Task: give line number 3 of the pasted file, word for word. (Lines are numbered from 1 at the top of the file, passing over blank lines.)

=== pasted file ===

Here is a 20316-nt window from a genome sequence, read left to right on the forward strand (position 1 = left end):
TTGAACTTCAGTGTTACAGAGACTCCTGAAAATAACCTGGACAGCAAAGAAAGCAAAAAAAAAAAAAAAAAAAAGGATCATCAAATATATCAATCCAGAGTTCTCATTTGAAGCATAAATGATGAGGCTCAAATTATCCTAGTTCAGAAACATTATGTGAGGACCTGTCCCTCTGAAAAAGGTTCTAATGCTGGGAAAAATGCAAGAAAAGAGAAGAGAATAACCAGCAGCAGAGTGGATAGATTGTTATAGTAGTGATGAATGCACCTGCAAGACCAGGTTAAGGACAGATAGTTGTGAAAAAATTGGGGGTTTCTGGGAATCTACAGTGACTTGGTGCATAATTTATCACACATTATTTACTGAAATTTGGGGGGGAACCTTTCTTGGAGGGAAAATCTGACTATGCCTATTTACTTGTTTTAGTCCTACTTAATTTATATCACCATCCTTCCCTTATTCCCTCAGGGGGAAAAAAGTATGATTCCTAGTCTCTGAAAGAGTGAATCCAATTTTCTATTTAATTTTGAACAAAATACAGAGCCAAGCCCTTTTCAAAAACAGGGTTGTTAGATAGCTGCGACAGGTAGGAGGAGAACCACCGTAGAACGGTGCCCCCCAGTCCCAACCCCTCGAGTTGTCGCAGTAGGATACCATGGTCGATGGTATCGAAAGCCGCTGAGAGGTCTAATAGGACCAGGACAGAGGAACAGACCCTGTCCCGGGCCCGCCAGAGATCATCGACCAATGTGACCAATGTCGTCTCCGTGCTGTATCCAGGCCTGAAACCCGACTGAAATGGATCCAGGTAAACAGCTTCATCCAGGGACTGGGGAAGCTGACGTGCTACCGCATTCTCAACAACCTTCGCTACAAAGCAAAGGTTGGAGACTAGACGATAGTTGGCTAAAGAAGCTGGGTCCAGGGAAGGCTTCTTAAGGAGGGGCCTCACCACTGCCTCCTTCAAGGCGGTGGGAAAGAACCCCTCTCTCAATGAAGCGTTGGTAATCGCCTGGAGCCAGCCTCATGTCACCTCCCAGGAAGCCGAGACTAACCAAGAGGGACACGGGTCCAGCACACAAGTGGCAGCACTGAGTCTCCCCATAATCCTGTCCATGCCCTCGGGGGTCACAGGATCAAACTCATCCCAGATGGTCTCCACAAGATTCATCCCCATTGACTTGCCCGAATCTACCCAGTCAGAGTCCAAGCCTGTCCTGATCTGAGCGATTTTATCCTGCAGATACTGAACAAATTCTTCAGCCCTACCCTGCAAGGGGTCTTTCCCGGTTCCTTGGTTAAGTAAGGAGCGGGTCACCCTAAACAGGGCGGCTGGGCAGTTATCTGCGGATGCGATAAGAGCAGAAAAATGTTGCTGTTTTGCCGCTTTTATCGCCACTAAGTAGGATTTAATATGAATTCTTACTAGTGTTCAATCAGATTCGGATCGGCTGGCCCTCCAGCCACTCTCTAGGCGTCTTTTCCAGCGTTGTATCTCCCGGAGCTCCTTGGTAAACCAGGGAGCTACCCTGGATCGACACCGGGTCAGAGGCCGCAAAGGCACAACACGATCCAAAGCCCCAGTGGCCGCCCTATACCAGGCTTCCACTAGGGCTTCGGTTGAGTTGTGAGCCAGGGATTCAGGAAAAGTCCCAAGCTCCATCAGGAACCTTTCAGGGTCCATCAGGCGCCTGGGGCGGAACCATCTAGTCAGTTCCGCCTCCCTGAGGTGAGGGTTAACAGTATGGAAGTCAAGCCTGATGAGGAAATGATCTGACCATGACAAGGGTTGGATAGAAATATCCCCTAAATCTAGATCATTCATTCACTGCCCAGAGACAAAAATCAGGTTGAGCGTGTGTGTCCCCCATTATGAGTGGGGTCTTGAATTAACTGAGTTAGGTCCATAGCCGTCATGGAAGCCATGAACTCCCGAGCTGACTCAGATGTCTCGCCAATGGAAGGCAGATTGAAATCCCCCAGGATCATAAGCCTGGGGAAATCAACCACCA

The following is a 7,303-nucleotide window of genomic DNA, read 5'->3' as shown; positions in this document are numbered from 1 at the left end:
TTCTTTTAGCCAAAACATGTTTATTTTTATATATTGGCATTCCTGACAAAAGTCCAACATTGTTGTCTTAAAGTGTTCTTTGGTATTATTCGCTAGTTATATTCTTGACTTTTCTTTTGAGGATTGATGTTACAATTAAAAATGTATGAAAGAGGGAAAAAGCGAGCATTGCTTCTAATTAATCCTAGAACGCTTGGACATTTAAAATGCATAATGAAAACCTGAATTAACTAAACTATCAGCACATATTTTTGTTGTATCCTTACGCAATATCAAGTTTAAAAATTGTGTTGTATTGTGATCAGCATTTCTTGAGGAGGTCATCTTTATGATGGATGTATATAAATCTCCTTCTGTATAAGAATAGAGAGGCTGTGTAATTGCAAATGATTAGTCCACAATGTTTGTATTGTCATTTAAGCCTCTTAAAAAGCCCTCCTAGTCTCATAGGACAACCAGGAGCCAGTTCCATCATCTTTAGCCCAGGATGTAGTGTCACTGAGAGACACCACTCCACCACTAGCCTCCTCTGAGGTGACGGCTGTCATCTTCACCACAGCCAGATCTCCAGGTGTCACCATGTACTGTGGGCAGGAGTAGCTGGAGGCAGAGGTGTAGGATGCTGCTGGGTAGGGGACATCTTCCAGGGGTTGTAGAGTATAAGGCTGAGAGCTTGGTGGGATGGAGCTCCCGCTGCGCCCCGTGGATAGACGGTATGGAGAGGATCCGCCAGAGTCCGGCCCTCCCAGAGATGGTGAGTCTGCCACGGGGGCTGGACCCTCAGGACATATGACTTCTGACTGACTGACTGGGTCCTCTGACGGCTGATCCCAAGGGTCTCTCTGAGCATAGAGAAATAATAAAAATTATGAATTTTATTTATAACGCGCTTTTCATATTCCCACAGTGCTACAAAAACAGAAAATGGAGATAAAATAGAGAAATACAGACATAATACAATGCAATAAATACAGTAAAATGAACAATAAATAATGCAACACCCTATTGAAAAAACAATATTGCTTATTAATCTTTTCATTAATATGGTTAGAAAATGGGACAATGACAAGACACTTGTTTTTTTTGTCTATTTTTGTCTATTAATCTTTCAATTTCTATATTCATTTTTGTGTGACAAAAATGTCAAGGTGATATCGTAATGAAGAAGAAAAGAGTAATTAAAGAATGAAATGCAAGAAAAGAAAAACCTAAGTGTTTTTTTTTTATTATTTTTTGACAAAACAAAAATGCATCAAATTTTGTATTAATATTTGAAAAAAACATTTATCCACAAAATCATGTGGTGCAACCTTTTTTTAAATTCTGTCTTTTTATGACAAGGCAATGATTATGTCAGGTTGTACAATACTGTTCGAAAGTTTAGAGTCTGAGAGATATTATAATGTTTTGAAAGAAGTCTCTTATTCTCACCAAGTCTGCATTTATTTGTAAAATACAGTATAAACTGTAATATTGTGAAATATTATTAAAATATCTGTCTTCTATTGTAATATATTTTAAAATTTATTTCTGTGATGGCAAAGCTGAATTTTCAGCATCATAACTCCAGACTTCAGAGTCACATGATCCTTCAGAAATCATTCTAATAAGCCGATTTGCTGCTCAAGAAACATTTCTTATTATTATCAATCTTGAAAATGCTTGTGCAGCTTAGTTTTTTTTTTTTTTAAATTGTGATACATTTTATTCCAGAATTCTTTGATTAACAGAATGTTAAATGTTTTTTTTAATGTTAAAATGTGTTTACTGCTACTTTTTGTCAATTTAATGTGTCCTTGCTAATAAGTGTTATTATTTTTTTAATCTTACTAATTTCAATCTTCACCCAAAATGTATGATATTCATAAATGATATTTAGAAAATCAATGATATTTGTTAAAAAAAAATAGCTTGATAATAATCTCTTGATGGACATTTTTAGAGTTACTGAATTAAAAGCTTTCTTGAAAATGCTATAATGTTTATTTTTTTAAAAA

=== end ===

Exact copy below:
The following is a 7,303-nucleotide window of genomic DNA, read 5'->3' as shown; positions in this document are numbered from 1 at the left end: